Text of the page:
“They have cut hundreds of classes across the state,” said Christy Watson, the communications director for the Oklahoma State School Boards Association.
“Schools are using all different kinds of shorter-term solutions.”
Oklahoma has problems both in recruiting new teachers and keeping the ones they have.
Teacher salaries in Oklahoma are about 16 percent lower than their peers working in Texas and 28 percent lower than median salaries for similar workers in Oklahoma’s private sector, according to a November report released from the school boards association.
The average teacher in Oklahoma with no full-time experience can expect to make $34,152 a year compared to the $47,078 that new teachers in Houston or Dallas make. As teachers gain more experience in the classroom, the salary gap between the two states widens.
Even in higher-paid school districts such as Tulsa and Oklahoma City, teacher salaries fall behind their peers in the private sector after three years in the workforce. Decades later, the salary gap between those teachers and the private sector persists, the report found.
“You can’t really raise a family on a teacher’s salary” in Oklahoma, state school board member Leo Baxter said.
Just a few years ago, Baxter recalled, his daughter, an out-of-state middle school guidance counselor, was at an event with former governor Frank Keating who told her she should come back to Oklahoma to work. Baxter’s daughter responded, “I’d like to but I don’t want to take a $12,000 pay cut.”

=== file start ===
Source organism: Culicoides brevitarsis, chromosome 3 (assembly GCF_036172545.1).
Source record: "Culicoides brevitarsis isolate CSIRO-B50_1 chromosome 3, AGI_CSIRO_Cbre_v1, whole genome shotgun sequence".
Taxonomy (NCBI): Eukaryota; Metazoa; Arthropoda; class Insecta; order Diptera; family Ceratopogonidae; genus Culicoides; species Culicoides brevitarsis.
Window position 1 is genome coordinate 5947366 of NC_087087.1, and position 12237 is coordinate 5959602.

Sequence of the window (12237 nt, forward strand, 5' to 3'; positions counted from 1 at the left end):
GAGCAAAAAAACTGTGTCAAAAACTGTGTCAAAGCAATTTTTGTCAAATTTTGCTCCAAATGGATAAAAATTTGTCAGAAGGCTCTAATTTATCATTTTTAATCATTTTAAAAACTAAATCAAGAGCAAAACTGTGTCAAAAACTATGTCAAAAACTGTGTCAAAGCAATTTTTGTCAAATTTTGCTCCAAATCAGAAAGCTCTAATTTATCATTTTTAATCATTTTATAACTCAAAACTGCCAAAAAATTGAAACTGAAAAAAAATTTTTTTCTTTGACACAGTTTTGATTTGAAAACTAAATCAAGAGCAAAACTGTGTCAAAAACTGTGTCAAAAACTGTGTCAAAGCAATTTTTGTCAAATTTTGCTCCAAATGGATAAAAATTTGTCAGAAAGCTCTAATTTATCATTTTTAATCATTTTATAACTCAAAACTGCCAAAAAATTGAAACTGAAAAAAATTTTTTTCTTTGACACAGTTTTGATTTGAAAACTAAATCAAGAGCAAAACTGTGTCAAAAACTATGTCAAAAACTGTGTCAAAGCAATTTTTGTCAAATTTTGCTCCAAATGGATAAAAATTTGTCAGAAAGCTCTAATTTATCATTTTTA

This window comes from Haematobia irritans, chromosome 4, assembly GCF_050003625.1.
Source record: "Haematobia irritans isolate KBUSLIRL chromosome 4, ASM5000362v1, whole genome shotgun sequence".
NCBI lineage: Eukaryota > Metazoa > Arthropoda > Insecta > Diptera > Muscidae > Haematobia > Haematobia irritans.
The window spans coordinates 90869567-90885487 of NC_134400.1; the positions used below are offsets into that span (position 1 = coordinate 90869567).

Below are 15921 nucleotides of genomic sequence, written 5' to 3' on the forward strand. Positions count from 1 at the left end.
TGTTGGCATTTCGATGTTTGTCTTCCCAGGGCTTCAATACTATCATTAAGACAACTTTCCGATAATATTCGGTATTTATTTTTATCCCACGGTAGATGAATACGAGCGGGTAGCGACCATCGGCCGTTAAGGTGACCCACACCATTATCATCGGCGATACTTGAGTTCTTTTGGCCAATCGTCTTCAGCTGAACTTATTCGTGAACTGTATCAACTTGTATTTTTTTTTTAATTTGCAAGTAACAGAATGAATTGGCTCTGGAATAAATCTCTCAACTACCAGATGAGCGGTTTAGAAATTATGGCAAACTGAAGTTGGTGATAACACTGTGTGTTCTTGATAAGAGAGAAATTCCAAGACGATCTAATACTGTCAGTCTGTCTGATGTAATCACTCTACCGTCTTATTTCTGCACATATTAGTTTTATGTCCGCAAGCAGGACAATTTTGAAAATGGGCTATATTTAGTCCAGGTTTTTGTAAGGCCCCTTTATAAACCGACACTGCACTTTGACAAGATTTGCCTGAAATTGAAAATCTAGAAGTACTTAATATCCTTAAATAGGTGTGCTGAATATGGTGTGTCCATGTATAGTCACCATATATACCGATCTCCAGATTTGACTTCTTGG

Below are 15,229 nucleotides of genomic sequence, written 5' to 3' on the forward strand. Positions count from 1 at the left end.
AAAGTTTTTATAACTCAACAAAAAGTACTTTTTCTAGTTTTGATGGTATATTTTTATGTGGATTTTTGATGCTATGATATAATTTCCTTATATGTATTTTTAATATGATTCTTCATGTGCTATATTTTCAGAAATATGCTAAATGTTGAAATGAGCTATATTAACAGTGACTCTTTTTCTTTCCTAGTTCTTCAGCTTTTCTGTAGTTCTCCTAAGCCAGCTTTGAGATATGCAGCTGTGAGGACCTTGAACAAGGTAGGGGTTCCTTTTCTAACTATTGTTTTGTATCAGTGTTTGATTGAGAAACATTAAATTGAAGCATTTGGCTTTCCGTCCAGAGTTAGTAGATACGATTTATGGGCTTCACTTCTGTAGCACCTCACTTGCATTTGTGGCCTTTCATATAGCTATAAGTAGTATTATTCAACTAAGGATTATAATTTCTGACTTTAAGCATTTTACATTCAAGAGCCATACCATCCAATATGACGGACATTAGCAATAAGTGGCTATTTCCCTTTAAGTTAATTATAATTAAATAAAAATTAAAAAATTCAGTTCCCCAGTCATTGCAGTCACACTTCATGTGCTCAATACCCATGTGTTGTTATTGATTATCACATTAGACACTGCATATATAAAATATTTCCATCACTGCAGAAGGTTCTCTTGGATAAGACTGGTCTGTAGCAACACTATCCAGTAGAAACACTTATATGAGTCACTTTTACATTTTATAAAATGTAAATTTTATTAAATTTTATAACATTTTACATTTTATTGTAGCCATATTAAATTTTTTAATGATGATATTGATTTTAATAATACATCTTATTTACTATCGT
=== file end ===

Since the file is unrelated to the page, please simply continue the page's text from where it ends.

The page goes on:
The school boards association estimates that Oklahoma would have to invest an extra $400 million annually to level out state teacher salaries with those in Texas.
Compounding the problem is that Oklahoma teachers are more likely to leave the field than educators in other states. Only 8 out of 100 teachers leave the Texas public school systems each year, compared to 11 out of 100 Oklahoma teachers who depart.
Lawmakers and state education officials are proposing new initiatives to end Oklahoma’s teacher shortage.
Hofmeister, the newly elected state superintendent, has made the compensation issue a key talking point in her first year in office. In January, she proposed a plan called #OKhigh5 that would add five days of instruction to the school year and give $5,000 pay increases to teachers over a five-year period.
“Our teacher pay isn’t competitive and our kids are paying the price,” she tweeted.
Yes! #OKHigh5 for #OklaEd http://t.co/m03I7Zl9Fz @mr_jamie_b @shawnhime @edgeblogger pic.twitter.com/n3IYANkcX8
— Joy Hofmeister (@joy4ok) September 26, 2015
Earlier this year, the state formed a task force that meets monthly to address the hiring crisis. More recently, the state education department announced another task force that would address unnecessary paperwork in hopes of freeing up teachers’ time and making the job more attractive.